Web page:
I have been a mechanic for Southwest Airlines for many years. I fix things for a living. That’s what I do, and in many ways, that’s all I know. When something is broken, it is my job to see to it that it gets fixed and done properly, because lives depend on it. People trust me and I do my job well.
So, when my wife was diagnosed with a rare form of cancer called inflammatory breast cancer (IBC), the first thing I wanted to know was ‘what is this’ and ‘how can I fix it?’
IBC does not start as a lump on your breast as other breast cancers do, but rather as a rash or dimpled skin. My wife’s rash was subtly pink and I recall the first day I noticed it. I did not think it was anything beyond a minor skin irritation. Sadly, because of the rarity of the condition, 11 months passed prior to an accurate diagnosis, allowing the cancer to spread into her bones and liver.
When my wife was first diagnosed with cancer in 2015, I remember sitting in a waiting room, alone, for quite some time. Our appointment was late in the day and we had been shuffled from one building to another, one test after another. I was not allowed to go in with my wife during her diagnostic mammogram, so I sat in waiting area with all the others who anxiously awaited the return of their loved ones.
The lights began to turn off around me and I heard nurses and other office staff saying ‘goodbye’. They smiled at me, passing on their way out for the evening. I looked around and saw no one. I was all alone. Ironically, I was worried about her feeling afraid and alone.
Finally, someone came out and asked me to come back — indicating that my wife wanted to see me. I questioned why I was now being allowed into an area that was designated for patients only. The answer was right behind those big doors.
I walked into a room full of strangers and saw my wife upset and lying on a table. It was surreal.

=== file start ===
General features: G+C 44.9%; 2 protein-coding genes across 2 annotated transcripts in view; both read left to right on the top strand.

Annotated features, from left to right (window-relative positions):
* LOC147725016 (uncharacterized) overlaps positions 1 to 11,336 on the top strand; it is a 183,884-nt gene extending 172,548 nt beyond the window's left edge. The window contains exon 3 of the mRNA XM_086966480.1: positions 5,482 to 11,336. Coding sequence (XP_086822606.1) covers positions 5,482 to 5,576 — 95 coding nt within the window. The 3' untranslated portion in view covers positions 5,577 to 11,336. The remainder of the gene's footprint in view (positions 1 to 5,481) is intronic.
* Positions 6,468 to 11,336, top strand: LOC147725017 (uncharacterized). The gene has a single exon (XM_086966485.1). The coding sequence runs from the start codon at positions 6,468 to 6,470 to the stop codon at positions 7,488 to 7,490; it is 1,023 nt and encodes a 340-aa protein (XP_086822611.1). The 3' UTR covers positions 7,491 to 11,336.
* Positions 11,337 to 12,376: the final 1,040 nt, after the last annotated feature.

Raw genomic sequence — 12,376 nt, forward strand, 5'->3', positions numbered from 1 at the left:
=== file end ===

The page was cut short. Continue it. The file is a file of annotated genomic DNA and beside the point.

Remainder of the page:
I was confused and angry. Why is my wife crying? Why isn’t she speaking? What’s happened?
“Your wife has breast cancer, Mr. Cordts,” the physicians said.
I haven’t the foggiest idea what happened after that sentence. I vaguely recall being escorted back out into the waiting room while someone else took my shaken wife into a dressing room. As I sat there waiting, the radiologist explained this rare form of breast cancer to me. He said that the breast surgeon was waiting in another building to perform a breast biopsy.
It was late. The lights in the office were dim. The receptionists had left for the day. He explained to me that the breast surgeon was staying late in an effort to fit us in so we did not have to wait another day. This was all happening so quickly and it was serious enough for all of the medical professionals to stay late into the evening.
Those big doors opened abruptly and my wife walked over to me and the radiologist. She collapsed to the floor and my heart collapsed inside my body.
And so our cancer journey began.
The Next Steps Forward
We have been blessed with exceptional care since the diagnosis. Dr. Sally Knox diagnosed my wife and also performed the biopsies which would later confirm the staging for the disease. Since then, we have been seeing Dr. Joyce O’Shaughnessy. She is exceptional, and there is no single word to adequately describe her. She is petite in stature but her knowledge and presence have her standing ten feet tall in our eyes. To our family, Dr. O’Shaughnessy is a superhero.
I think that the hardest part of being a caregiver is seeing someone that you love suffer and knowing that there is not a darn thing that you can do about it.
As I mentioned, I am a pretty handy guy and I can usually fix things that are broken — but not this time. People trust me with multimillion-dollar airplanes, but it was a cancer that left me feeling helpless. Many times throughout our journey, I have felt out of control, like I can’t do enough to lessen the burden for her.
Thanks to Dr. Shannon Poppito, we have already won the hardest part of our fight — the one within our own heads. Fear can be debilitating and control your every move. Dr. Poppito has helped us identify some strategies for coping through this though.
First, I have accepted that I cannot fix this. I can help, I can motivate and I can love her through it all. We live in what we call three-month bubbles. Every three months, my wife goes in for a checkup. The week leading up to the appointment is filled with anxiety. That is when it feels like the wheels come off a little bit. However, the other two months we try to forget about cancer as best as we can.
Second, I embrace help. One of the hardest parts for me has been to acknowledge I too need help. When you are used to fixing, it is hard to admit vulnerability or weakness. The truth of the matter is, cancer is not an airplane, it’s not something I can fix, and I need help.
And third, conquering the fears associated with cancer are so much of the battle. Dr. Poppito helps us with this. She has redirected us from viewing our journey as dying from cancer to living with cancer. Changing our mindset has made all of the difference.
So, here I am on standby…
This story was contributed by Robert Cordts.